This is a belated attempt by the plaintiff to bolster what is apparently perceived as a deficient record. This motion was obviously not a part of the record made at the proceedings from which the appeal now before this court was taken. It will not, therefore, be considered by this court. Plaintiff's counsel argues that substantially all of the contents of the motion were argued orally before the trial court prior to the denial of defendant's motion to decline jurisdiction. This is not the proper way to make a record for appeal. Our Rules 321 and 323 (87 Ill.2d Rules 321, 323) provide for the content of the record on appeal. Rule 329 (87 Ill.2d R. 329) sets forth the means by which the record on appeal may be amended. The procedure plaintiff now asks us to approve does not conform to the requirements of our rules. Plaintiff's assertion that these questions were argued orally before the trial court is not convincing. If plaintiff thinks the record is inadequate, the procedure set forth in our rules for amending the record should have been followed. We therefore deny plaintiff's motion to supplement the record.
The doctrine of forum non conveniens presupposes the existence of more than one forum in which jurisdiction may be obtained over the parties and the subject matter of a case, and in which the controversy may be tried. The doctrine furnishes criteria for the choice of the forum. (Gulf Oil Corp. v. Gilbert (1947), 330 U.S. 501, 91 L.Ed. 1055, 67 S.Ct. 839.) The inquiry in any forum non conveniens case centers upon which of several forums is most convenient under the facts of that case. (Espinosa v. Norfolk & Western Ry. Co. (1981), 86 Ill.2d 111; People ex rel. Compagnie Nationale Air France v. Giliberto (1978), 74 Ill.2d 90.) We have this term applied the doctrine intrastate. (Torres v. Walsh (1983), 98 Ill.2d 338; Mesa v. Chicago & North Western Transportation Co. (1983), 98 Ill.2d 356.) The question is not one of jurisdiction. Even though the forum may have the power to adjudicate the controversy, under the doctrine it may be inappropriate under the facts of that case to do so if there is another forum with jurisdiction of the parties in which the case can be more conveniently tried. As this court stated in Adkins v. Chicago, Rock Island & Pacific R.R. Co. (1973), 54 Ill.2d 511, 514:
"Forum non conveniens is a doctrine that is founded in considerations of fundamental fairness and sensible and effective judicial administration. In the application of these basic considerations a court may decline jurisdiction of a case `even though it may have proper jurisdiction over all parties and the subject matter involved' (Whitney v. Madden (1948), 400 Ill. 185, 189, cert. denied, 335 U.S. 828, 93 L.Ed. 382, 69 S.Ct. 55), whenever it appears that there is another forum that can better `serve the convenience of the parties and the ends of justice.' (Lonergan v. Crucible Steel Co. of America (1967), 37 Ill.2d 599, 606.)"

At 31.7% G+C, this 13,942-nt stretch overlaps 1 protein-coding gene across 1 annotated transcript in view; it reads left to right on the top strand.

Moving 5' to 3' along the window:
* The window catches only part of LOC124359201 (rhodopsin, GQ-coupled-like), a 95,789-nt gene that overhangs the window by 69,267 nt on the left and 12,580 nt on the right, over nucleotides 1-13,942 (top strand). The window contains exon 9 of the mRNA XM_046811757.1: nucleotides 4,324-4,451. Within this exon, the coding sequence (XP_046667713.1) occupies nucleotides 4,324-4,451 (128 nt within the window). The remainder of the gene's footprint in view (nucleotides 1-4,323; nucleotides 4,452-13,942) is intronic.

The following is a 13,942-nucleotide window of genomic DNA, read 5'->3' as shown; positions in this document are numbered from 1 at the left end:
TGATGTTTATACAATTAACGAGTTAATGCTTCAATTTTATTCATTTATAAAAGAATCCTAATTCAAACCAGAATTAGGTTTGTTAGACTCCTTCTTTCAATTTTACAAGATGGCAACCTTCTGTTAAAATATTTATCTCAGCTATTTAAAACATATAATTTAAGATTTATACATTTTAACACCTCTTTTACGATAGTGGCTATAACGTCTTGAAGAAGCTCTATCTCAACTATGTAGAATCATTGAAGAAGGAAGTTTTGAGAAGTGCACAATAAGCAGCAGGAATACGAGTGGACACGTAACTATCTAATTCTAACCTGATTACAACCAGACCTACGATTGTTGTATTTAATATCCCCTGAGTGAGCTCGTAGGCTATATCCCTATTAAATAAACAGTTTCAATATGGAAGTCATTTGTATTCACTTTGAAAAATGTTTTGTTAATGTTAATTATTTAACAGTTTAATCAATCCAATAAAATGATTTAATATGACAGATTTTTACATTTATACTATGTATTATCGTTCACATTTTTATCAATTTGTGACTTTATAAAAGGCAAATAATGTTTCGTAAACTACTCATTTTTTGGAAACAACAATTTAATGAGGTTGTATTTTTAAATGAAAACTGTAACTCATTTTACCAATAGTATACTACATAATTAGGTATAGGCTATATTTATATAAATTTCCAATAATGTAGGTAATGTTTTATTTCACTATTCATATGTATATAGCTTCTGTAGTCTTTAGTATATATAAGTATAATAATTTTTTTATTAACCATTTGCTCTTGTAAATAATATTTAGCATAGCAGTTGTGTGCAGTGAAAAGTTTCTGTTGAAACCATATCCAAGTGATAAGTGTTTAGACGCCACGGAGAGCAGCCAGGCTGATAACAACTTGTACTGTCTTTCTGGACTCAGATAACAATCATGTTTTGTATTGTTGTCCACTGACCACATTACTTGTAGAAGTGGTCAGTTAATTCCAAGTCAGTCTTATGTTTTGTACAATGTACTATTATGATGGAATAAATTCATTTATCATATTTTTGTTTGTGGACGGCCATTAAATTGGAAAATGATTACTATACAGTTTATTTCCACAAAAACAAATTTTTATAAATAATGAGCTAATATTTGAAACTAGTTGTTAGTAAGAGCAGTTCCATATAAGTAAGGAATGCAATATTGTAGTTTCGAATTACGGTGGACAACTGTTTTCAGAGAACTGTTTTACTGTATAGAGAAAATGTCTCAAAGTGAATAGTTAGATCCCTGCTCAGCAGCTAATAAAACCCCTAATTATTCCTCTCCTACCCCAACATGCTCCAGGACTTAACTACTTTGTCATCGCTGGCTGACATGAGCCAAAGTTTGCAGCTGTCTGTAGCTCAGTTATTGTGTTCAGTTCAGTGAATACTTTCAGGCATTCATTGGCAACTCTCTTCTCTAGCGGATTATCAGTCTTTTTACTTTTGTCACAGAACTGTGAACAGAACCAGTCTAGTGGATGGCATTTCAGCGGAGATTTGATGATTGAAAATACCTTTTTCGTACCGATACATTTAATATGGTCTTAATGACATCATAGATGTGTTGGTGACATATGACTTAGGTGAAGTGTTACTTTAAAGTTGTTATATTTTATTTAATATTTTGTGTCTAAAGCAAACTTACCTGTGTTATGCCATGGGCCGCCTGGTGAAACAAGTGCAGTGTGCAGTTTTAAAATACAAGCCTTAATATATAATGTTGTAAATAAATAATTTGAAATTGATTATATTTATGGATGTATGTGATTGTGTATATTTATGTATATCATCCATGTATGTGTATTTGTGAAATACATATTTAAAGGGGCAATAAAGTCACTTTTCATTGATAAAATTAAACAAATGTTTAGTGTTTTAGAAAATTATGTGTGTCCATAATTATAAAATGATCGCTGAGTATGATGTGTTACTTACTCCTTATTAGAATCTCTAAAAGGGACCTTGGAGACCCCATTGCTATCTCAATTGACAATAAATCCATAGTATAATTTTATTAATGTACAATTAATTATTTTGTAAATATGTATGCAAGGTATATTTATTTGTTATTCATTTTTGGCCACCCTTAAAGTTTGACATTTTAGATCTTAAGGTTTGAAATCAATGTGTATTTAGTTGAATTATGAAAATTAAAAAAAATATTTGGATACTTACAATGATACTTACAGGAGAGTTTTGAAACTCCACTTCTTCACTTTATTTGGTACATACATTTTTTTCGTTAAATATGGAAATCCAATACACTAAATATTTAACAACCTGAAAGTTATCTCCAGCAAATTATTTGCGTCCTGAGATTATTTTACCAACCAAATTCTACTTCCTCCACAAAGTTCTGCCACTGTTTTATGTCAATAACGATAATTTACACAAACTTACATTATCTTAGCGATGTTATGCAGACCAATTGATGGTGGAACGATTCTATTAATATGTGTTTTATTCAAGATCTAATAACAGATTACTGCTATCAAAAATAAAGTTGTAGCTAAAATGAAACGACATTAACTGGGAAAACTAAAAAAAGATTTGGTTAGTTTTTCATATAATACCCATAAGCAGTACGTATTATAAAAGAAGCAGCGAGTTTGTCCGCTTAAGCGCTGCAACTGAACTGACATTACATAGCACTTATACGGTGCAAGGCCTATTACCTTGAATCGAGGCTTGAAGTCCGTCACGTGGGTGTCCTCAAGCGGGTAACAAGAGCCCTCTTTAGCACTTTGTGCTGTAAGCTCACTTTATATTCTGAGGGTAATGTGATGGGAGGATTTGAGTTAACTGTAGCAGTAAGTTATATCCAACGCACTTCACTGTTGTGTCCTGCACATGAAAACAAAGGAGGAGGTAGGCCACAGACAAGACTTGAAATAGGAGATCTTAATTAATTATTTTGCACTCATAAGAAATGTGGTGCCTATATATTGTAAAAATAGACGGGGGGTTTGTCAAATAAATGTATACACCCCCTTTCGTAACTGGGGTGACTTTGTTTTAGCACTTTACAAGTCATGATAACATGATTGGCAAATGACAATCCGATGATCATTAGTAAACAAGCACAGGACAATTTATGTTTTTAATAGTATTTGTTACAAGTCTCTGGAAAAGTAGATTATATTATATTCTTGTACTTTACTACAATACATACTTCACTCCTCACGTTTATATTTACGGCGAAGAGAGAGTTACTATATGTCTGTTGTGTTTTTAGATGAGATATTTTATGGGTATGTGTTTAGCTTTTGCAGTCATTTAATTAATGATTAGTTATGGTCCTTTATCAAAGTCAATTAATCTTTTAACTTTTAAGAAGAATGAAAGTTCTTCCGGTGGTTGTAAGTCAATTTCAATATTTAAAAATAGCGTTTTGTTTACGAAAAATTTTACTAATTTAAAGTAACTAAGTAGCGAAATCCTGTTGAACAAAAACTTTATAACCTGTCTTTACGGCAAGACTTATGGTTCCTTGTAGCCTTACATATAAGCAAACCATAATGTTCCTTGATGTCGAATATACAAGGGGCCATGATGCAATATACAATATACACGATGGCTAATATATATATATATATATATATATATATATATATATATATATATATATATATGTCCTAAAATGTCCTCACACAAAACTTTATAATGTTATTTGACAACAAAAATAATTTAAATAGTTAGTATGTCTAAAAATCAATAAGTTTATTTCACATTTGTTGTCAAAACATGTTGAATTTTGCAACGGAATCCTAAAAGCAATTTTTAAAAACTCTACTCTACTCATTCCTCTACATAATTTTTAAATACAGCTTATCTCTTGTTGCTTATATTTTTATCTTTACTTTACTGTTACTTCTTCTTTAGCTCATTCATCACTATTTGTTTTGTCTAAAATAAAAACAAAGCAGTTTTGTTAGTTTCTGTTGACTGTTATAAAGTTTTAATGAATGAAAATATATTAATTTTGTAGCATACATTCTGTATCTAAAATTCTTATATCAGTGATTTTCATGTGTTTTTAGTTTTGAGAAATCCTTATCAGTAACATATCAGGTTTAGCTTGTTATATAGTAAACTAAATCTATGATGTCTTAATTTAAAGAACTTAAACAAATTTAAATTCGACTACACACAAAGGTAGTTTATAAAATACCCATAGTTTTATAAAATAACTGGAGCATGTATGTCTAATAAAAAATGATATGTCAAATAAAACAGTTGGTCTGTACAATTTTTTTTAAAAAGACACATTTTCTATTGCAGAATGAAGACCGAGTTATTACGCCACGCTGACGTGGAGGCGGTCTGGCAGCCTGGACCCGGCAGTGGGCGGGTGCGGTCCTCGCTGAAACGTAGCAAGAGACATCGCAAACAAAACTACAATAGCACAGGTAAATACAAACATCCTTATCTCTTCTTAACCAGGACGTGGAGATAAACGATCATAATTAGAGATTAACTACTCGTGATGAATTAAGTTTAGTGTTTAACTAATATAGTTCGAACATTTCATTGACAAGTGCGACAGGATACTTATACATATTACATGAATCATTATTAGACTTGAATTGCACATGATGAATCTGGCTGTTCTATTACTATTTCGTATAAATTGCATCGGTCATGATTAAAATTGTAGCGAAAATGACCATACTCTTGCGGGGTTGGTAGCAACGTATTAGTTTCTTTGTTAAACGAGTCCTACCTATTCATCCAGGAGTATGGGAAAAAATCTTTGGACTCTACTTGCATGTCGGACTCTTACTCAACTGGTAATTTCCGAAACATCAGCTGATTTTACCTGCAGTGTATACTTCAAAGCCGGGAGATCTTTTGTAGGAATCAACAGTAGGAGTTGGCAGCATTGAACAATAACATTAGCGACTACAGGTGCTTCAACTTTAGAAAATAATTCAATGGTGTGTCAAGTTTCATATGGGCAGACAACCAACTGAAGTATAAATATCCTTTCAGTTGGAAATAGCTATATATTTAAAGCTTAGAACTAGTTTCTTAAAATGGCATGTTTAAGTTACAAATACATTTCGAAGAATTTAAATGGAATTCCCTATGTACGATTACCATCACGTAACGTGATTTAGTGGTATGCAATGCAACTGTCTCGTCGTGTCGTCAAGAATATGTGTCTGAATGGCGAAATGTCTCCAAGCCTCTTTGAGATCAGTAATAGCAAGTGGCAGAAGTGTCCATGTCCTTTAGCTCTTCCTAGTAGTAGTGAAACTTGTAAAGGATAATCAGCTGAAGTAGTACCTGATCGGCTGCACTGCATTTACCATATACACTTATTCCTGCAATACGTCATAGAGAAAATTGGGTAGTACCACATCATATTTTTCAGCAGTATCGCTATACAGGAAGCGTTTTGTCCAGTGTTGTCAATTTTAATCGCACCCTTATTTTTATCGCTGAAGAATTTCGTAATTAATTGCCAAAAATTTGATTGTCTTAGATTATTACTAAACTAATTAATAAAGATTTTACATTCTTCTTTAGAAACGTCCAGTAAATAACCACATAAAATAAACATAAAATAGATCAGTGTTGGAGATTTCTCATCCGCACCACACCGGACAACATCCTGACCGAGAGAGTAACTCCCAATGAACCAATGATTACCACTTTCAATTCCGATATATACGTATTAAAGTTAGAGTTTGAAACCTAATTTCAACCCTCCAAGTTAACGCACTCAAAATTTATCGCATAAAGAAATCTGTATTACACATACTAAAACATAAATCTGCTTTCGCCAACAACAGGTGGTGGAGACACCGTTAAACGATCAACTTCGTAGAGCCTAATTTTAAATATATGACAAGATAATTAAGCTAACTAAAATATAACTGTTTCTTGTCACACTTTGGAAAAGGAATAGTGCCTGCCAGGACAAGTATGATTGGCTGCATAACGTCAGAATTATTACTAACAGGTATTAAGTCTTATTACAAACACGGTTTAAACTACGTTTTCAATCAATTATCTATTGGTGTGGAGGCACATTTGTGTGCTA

We have held that whether the facts of a particular case require the allowance of a motion to dismiss under the doctrine of forum non conveniens is within the sound discretion of the trial court. The court's decision will be reversed on review if it can be said that in deciding as it did there was an abuse of discretion. Jones v. Searle Laboratories (1982), 93 Ill.2d 366, 373; People ex rel. Compagnie Nationale Air France v. Giliberto (1978), 74 Ill.2d 90.
Although the doctrine of forum non conveniens has a long history, its general application crystalized following the decision by the Supreme Court in Gulf Oil Corp. v. Gilbert. (See Piper Aircraft Co. v. Reyno (1981), 454 U.S. 235, 70 L.Ed.2d 419, 102 S.Ct. 252.) In Gilbert the court discussed the private interests and the public interests that must be balanced in determining the appropriate forum in which the case should be tried. In Adkins v. Chicago, Rock Island & Pacific R.R. Co. this court also referred to the factors that must be balanced in considering a motion to decline jurisdiction. This court stated:
"Factors to be considered in disposing of a motion to dismiss forum non conveniens include the relative capacities of the two courts> to provide a fair trial, the relative inconvenience to witnesses and parties, and the burden placed upon the taxpayers and residents of the jurisdiction to which the cause of action is transported." ...